brooklynmonk

Kids Don’t Learn Calculus Faster than Adults

In Linguistics and Language Learning on October 18, 2008 at 11:42 am

 

Why do most people believe children learn languages Faster?

By Antonio Graceffo

 

David Sedaris, the hilariously funny American author, has lived in France for a number of years and written a good number of humorous pieces about his own struggles with learning the French language. In one of his stories, he was standing in line at a bakery. The woman behind him was holding a bright orange ball over her baby stroller, saying to the baby, in French, “ball, ball.” The baby giggled and laughed. The woman smiled and repeated slowly, “ball, ball.” David Sedaris said something to the effect of, ‘I am sure I could learn French too, if all I had to do was lay comfortably on my back and have smiling people wave objects in front of me, while slowly repeating themselves until I got it.’

 

Christophe Clugston, an internationally recognized, professional Muay Thai fighter, is a graduate of the famed Defense Language Institute (DLI) and a brilliant linguist, competent at both academic and interpersonal levels, in more languages than most of us would care to count. In a recent email, referencing one of my earlier linguistic articles, Christoph echoed David Sedaris sentiment that the reason children appear to learn faster is simply because people are nicer about helping them.

 

“If you are and adult, the world is hostile to your learning.” Said Christoph, “Others expect you to understand their slang and idiomatic speech.”

 

People who haven’t studied languages often have no idea that they can’t speak to a language learner, or non-native speaker, in the way, rate, speed, and appropriateness of language, as they would with a native speaker. They see you as an adult, so they talk to you as an adult. If you don’t catch on right away, they simply write you off as stupid, and walk away. With children, on the other hand, people are used to adjusting their speech, dumbing it down, for children. It doesn’t matter if the child is a native or non-native speaker. Most adults have more patience with children. Children are also used to being students. Their entire lives have centered around learning things. So, it is normal for them to ask a question fifty times. And normal for adults to answer them.

 

With myself, I gave up on asking questions long ago. If you ask a Chinese friend (or a native speaker of whatever language you are trying to learn) “how do you say, language?” They come back with an answer, “blah, blah blah.” The dutiful student, you try to repeat it, but before you have said it twice, they come back with another answer. “Of course, in another context it could be blah,blah blah.” This happened to me in my first week in Taiwan. I made the mistake of asking a Taiwanese man, with a PHD in education, how to say “language.” A half hour later, he was still talking. He had given me no less than seven ways of saying language, and explained each of their usages in excruciating detail. Needless to say, I didn’t learn any of them.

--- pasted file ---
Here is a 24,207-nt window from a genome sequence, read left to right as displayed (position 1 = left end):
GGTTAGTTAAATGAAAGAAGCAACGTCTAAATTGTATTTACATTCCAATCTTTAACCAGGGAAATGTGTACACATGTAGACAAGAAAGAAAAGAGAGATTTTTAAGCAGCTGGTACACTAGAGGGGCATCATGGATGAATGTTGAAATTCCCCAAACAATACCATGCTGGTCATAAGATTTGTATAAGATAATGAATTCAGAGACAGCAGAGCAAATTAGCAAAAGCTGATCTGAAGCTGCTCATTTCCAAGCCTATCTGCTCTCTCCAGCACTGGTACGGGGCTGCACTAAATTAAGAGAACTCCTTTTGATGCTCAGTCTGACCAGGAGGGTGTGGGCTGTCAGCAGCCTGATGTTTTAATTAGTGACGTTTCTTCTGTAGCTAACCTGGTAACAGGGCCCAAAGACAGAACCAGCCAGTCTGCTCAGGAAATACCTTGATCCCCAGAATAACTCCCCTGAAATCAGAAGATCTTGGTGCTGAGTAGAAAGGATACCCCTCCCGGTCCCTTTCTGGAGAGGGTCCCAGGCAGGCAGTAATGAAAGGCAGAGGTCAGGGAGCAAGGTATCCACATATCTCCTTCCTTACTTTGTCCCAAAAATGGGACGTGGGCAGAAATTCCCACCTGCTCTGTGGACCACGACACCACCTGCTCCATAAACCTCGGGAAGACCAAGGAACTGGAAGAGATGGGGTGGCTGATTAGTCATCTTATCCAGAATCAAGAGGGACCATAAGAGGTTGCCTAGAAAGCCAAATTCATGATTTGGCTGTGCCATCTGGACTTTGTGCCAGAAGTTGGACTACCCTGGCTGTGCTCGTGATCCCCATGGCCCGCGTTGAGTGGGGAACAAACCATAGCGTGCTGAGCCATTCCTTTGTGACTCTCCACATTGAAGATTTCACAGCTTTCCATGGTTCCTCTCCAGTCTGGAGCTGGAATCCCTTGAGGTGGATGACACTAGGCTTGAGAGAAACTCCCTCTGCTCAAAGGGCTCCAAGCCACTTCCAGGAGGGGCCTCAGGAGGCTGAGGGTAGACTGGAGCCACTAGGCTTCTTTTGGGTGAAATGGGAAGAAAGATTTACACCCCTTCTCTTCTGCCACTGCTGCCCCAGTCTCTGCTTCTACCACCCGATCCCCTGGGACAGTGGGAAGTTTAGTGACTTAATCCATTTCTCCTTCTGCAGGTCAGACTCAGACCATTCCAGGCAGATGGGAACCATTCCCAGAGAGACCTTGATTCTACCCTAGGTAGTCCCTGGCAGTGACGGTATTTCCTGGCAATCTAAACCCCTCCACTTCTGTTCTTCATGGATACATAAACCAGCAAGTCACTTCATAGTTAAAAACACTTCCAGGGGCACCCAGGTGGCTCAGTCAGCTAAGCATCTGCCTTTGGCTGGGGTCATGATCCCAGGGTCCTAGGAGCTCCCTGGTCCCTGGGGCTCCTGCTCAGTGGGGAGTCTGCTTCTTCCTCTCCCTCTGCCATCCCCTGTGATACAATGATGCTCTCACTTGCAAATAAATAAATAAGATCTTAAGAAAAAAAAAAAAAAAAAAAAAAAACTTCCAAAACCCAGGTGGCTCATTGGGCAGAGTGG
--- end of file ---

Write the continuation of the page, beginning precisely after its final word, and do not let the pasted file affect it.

Most people wouldn’t give a child seven different words for language. And when the child asked again, two minutes later, the adult would simply repeat himself. And he will continue to do this, fifty times, till the child learns the word. Try asking a colleague the same question fifty times and see what kind of reaction you get.

 

I have learned never ask, just listen. When the word comes up in conversation fifty times, then I can own it. Asking is taking a shortcut which is doomed to fail.

 

Christoph refers to non-language learners as “monolinguals.” It sort of sounds like a disease that needs to be cured. “Monolinguals also have no tolerance for slowing down, trying to explain, using language, that a new learner would probably have mastered.”

 

Christoph gave this example: I remember someone in the USA asking a native East German “Where do your kin live?”  I told the person, there is no way that word is in the lexicon–why don’t you try the word “family?” 

 

The feeling I have on children learning faster is this: a motivated adult could sit down and study a language much faster than a child. BUT, dedicated adults, with unlimited study time, are not very common. What generally happens is a child moves with his family to a foreign country. He attends school or plays with local children all day, while his parents work and spend most of their day using English. By the end of a one-year contract, the parents have only learned a few words of the local language, and the child is talking with ease.

 

“Children learn faster.” Is always the conclusion people come to. But it isn’t that they learned faster, it was that the adults didn’t put in their study time.

 

When I was studying Thai in Bangkok, I had two classmates, who were a missionary couple, from the united states. They completed nearly 2,000 hours of Thai listening, in an ALG Thai classroom. Their children, in contrast, were home, with an American governess. Home was an apartment in Bangkok, so, technically, the kids and the parents spent the same amount of time in Thailand. The kids had some limited contact with Thai children, during recess from their home-schooling. The parents spent all of their time at school, studying Thai, and never mixed with Thai people. At the end of the year, the parents could speak Thai and the children couldn’t.

 

Learning a language is a function of exposure, whether that exposure is studying or immersion. Just being in the country wont do it for you. And just being a child doesn’t mean you will learn a language at all.

 

Recently, at an English teacher’s conference in Taiwan, a senior trainer told us that it takes a Taiwanese child nine months to learn the phonetics of the English language. This is not surprising. Chinese is a pictorial language. The very concept of reading, as we know it, doesn’t even exist in Chinese. The words are composed of the pictures, and there is nothing about those pictures which coincides with the pronunciation. So, even related words may have completely unrelated sounds.